Anyone who has been working with a Windows PC has been through the grind of installing new software. Applications like Microsoft Word, Adobe Photoshop and the Firefox browser usually require administrative rights to install and make a host of changes to your hard disk and system Registry. The problem is, all these opaque changes are tough to track, and if your PC crashes, you may have to reinstall dozens of applications. What's more, those installed apps can't go with you if you are using a second computer.
So-called portable apps solve many of those hassles. Designed to run from a removable USB thumb drive or other media (including the main hard drive on a PC), portable apps don't need to be installed. Instead, all the information for them to run is housed neatly in a folder with the application itself. If my system hard drive melts, I don't have to dig up old installation disks and key codes to reinstall the software--I just download the file, unzip it to the desired location, and run the .EXE file.
More to the point, portable apps can run nearly anywhere. If I copy all my portable apps and their settings onto a USB thumb drive, I can plug that drive into almost any Windows PC and instantly have access to all those applications. I've used the portable editions of Google Chrome and Thunderbird email client to access the Web and my email when working from some else's computer. And don't get me started on the value of the outstanding KeePass Portable password manager, which I can securely launch on any PC to access my stash of passwords and account data.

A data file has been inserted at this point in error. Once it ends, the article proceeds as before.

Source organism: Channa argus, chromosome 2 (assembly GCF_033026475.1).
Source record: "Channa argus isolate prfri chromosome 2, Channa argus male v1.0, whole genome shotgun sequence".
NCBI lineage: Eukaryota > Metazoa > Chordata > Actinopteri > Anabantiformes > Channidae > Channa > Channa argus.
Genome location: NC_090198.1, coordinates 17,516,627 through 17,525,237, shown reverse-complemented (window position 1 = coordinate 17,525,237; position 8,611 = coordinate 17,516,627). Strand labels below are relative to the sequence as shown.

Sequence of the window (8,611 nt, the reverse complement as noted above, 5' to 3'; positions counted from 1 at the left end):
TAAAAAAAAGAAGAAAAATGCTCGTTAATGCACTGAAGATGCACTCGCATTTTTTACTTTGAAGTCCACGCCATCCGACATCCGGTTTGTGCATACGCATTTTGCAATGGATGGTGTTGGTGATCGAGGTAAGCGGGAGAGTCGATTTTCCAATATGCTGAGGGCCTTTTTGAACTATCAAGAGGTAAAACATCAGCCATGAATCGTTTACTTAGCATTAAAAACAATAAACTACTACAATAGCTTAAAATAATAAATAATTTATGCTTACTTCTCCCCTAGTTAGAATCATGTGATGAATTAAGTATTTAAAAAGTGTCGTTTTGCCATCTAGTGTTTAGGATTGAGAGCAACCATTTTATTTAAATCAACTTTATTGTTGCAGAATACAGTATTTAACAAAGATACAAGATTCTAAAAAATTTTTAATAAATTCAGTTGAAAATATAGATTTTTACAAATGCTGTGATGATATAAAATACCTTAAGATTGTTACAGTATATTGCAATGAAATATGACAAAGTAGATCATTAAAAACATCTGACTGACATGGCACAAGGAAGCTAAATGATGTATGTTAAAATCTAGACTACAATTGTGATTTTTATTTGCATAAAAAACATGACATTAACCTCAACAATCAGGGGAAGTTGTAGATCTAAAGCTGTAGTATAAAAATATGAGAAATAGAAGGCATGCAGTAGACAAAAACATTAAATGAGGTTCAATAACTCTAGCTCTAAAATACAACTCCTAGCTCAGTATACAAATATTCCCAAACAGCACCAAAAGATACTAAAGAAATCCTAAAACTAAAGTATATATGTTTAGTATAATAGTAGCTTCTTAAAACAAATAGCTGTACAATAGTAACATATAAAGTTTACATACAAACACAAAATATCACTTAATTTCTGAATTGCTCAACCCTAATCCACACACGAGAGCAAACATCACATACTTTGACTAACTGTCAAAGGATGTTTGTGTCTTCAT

A Portable One-Stop Shop
PortableApps.com is something of a one-stop shop for no-setup-required software. Launched by John T. Haller in 2006, the site provides a host of applications and utilities, ranging from full-feature Office productivity suites and photo editing software, to useful system utilities and games.
You won’t find portable versions of Microsoft Office or Adobe DreamWeaver or Intuit Quicken -- all commercial applications. Most portable software is available at no-cost, and many of these applications are open source. As John T. Haller told me in an interview several years ago, open source licenses make it possible for developers to legally modify and repackage the software.
Case in point is Firefox Portable, which was the first portable app Haller created. The rendering engine and support for things like extensions is the same as the native version. It's just that the portable version of Firefox can be plunked onto a thumb drive and run from nearly any computer.
Perhaps most compelling, the PortableApps versions of these applications are packaged in an "installer" file that streamlines the task of unzipping and placing the application folder on a hard drive, thumb drive or other storage device. PortableApps.com even offers a suite of tools, packaged with a Windows Start menu launch applet, to make applications from the site easier to use.
PortableApps.com is just one -- albeit dedicated -- source of portable applications. Non-open source software like the freely-available Irfanview image viewer and editor, or the free Foobar 2000 music library and player, can be downloaded either as part of a traditional Windows installer package, or as a zipped set of files that can be run from any storage medium.